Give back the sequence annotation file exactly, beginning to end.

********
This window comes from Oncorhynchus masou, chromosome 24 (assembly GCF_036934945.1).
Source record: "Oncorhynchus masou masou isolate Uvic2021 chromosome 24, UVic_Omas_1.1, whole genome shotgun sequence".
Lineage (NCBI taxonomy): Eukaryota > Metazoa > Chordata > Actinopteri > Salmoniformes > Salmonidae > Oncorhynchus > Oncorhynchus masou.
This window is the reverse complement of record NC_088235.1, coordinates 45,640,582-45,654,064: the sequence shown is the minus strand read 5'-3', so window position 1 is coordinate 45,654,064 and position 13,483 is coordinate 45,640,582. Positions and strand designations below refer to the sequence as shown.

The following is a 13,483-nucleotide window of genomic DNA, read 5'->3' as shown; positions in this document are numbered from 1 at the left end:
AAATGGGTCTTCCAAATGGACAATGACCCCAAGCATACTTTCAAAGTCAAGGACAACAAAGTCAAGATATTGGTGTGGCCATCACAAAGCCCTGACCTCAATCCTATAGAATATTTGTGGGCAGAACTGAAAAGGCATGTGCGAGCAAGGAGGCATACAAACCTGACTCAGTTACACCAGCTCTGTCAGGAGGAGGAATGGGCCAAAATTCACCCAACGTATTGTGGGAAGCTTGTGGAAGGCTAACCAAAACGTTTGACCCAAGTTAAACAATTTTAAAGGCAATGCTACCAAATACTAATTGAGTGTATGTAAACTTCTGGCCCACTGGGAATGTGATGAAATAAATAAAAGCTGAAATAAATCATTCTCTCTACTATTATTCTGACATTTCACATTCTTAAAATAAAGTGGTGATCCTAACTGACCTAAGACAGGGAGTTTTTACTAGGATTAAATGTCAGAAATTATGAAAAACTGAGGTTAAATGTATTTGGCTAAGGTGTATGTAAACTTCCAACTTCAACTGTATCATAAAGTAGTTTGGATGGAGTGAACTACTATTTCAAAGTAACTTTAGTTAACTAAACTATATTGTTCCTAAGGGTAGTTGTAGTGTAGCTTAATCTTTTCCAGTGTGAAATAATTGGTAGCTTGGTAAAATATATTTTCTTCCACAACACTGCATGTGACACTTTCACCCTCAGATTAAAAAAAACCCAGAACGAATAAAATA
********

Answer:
This window comes from Oncorhynchus masou, chromosome 24 (assembly GCF_036934945.1).
Source record: "Oncorhynchus masou masou isolate Uvic2021 chromosome 24, UVic_Omas_1.1, whole genome shotgun sequence".
Lineage (NCBI taxonomy): Eukaryota > Metazoa > Chordata > Actinopteri > Salmoniformes > Salmonidae > Oncorhynchus > Oncorhynchus masou.
This window is the reverse complement of record NC_088235.1, coordinates 45,640,582-45,654,064: the sequence shown is the minus strand read 5'-3', so window position 1 is coordinate 45,654,064 and position 13,483 is coordinate 45,640,582. Positions and strand designations below refer to the sequence as shown.

The following is a 13,483-nucleotide window of genomic DNA, read 5'->3' as shown; positions in this document are numbered from 1 at the left end:
AAATGGGTCTTCCAAATGGACAATGACCCCAAGCATACTTTCAAAGTCAAGGACAACAAAGTCAAGATATTGGTGTGGCCATCACAAAGCCCTGACCTCAATCCTATAGAATATTTGTGGGCAGAACTGAAAAGGCATGTGCGAGCAAGGAGGCATACAAACCTGACTCAGTTACACCAGCTCTGTCAGGAGGAGGAATGGGCCAAAATTCACCCAACGTATTGTGGGAAGCTTGTGGAAGGCTAACCAAAACGTTTGACCCAAGTTAAACAATTTTAAAGGCAATGCTACCAAATACTAATTGAGTGTATGTAAACTTCTGGCCCACTGGGAATGTGATGAAATAAATAAAAGCTGAAATAAATCATTCTCTCTACTATTATTCTGACATTTCACATTCTTAAAATAAAGTGGTGATCCTAACTGACCTAAGACAGGGAGTTTTTACTAGGATTAAATGTCAGAAATTATGAAAAACTGAGGTTAAATGTATTTGGCTAAGGTGTATGTAAACTTCCAACTTCAACTGTATCATAAAGTAGTTTGGATGGAGTGAACTACTATTTCAAAGTAACTTTAGTTAACTAAACTATATTGTTCCTAAGGGTAGTTGTAGTGTAGCTTAATCTTTTCCAGTGTGAAATAATTGGTAGCTTGGTAAAATATATTTTCTTCCACAACACTGCATGTGACACTTTCACCCTCAGATTAAAAAAAACCCAGAACGAATAAAATA